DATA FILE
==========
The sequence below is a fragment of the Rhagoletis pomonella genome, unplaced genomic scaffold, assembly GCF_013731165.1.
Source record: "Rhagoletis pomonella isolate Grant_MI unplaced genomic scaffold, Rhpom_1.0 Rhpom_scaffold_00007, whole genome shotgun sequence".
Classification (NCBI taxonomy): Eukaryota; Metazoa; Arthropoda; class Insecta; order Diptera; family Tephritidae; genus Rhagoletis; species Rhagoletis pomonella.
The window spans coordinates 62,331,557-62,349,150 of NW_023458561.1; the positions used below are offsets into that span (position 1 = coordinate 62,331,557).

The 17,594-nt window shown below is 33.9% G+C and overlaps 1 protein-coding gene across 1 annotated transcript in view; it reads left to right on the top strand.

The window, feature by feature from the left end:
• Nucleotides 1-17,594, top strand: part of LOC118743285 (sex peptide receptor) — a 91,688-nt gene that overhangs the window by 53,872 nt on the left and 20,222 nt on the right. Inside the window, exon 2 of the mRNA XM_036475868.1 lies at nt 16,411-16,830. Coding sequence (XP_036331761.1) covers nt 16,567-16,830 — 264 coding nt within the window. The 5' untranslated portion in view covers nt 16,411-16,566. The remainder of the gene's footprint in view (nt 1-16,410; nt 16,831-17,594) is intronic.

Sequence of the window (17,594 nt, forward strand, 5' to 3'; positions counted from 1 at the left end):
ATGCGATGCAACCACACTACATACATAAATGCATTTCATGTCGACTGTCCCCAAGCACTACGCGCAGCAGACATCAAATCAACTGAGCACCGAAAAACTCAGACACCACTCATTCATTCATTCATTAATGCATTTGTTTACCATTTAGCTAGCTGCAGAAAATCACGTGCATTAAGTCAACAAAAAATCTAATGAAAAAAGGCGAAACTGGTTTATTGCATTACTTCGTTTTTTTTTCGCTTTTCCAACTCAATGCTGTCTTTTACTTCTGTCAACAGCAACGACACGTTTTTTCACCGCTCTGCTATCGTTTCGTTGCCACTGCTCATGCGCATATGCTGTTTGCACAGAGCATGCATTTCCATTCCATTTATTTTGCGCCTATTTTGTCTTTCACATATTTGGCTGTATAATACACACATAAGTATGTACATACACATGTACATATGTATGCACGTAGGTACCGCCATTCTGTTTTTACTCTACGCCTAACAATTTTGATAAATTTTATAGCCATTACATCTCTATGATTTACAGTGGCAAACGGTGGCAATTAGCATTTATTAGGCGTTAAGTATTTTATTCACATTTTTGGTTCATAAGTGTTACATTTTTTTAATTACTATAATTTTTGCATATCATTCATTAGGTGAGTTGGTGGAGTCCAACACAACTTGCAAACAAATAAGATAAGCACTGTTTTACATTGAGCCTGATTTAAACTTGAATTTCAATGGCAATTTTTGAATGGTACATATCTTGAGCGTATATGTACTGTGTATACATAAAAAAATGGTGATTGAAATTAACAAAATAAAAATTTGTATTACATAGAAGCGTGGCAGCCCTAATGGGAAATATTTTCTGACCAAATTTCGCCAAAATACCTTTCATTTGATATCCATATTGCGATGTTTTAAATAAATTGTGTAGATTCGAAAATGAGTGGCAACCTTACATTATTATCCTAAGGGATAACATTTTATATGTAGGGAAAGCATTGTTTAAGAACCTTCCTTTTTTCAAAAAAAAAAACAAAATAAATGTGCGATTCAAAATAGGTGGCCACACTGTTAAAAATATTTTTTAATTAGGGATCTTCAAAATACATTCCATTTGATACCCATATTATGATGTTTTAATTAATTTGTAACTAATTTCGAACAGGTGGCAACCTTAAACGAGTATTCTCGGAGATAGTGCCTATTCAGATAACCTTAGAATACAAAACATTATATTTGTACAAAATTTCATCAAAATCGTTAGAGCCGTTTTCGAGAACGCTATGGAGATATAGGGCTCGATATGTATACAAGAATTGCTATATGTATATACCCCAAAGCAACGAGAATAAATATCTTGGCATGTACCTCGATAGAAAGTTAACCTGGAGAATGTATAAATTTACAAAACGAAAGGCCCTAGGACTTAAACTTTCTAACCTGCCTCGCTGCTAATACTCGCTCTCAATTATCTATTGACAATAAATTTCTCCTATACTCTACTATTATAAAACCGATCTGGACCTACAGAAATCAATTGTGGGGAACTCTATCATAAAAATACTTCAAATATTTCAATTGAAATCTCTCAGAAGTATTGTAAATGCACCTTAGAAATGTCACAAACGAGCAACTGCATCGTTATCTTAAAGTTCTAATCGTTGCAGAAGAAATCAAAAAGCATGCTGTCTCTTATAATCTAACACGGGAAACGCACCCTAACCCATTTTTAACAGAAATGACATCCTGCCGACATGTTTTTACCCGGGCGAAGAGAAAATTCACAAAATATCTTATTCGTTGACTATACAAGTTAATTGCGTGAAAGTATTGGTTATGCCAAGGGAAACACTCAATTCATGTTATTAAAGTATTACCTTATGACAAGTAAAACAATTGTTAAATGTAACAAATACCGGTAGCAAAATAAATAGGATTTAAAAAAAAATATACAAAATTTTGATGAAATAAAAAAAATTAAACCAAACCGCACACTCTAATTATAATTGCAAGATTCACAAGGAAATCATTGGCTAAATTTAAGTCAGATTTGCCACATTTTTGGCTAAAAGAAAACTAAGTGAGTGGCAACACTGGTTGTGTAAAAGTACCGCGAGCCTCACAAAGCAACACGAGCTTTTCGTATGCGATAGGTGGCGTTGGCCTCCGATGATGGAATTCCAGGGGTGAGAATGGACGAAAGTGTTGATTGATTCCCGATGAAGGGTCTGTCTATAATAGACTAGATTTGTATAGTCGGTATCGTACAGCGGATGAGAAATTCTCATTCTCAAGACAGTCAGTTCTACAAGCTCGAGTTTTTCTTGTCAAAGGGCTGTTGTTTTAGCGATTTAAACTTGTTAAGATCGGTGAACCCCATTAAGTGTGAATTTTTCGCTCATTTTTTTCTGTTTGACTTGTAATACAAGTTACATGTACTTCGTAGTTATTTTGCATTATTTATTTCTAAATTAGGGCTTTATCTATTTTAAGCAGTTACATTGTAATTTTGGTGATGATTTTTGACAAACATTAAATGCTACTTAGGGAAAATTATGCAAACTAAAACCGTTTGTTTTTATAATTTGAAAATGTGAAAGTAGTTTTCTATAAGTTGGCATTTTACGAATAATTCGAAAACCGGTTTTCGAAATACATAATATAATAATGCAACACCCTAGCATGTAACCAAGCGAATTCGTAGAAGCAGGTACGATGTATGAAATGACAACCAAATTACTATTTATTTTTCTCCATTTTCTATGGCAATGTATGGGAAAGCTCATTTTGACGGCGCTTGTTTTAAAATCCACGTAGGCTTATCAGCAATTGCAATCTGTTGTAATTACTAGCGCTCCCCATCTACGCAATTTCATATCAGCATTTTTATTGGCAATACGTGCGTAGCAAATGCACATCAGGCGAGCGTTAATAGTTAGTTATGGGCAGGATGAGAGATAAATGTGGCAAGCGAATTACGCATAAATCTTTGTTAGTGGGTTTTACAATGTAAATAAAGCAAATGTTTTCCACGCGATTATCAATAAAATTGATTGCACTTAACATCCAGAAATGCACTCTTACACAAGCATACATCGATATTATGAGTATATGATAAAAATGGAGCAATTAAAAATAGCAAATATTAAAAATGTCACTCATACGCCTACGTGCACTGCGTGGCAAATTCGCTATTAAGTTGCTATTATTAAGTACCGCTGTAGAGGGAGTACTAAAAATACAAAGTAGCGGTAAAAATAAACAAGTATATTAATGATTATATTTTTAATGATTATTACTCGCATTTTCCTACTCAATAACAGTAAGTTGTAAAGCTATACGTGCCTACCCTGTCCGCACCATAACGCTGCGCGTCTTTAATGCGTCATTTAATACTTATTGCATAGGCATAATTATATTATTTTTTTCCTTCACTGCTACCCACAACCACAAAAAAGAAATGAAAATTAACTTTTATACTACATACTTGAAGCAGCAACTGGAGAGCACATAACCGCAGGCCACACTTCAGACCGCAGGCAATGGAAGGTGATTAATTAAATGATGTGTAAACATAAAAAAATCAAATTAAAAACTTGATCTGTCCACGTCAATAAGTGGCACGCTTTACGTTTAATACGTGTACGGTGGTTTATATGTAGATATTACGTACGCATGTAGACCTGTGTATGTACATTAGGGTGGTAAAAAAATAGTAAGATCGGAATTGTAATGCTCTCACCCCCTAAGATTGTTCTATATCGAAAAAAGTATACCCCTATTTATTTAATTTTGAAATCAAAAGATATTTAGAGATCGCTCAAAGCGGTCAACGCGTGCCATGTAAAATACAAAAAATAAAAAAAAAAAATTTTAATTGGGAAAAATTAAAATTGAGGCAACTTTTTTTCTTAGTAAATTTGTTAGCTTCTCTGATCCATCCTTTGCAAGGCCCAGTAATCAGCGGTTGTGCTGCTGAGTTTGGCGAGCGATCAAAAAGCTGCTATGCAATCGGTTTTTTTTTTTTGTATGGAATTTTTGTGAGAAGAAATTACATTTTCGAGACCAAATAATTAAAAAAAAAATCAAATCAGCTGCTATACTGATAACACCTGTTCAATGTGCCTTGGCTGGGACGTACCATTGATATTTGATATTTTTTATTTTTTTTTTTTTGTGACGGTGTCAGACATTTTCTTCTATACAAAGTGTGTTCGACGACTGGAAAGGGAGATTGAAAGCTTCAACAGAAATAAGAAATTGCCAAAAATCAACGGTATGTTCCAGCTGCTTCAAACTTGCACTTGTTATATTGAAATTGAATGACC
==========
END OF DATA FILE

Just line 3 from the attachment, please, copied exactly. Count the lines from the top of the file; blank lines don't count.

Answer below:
Classification (NCBI taxonomy): Eukaryota; Metazoa; Arthropoda; class Insecta; order Diptera; family Tephritidae; genus Rhagoletis; species Rhagoletis pomonella.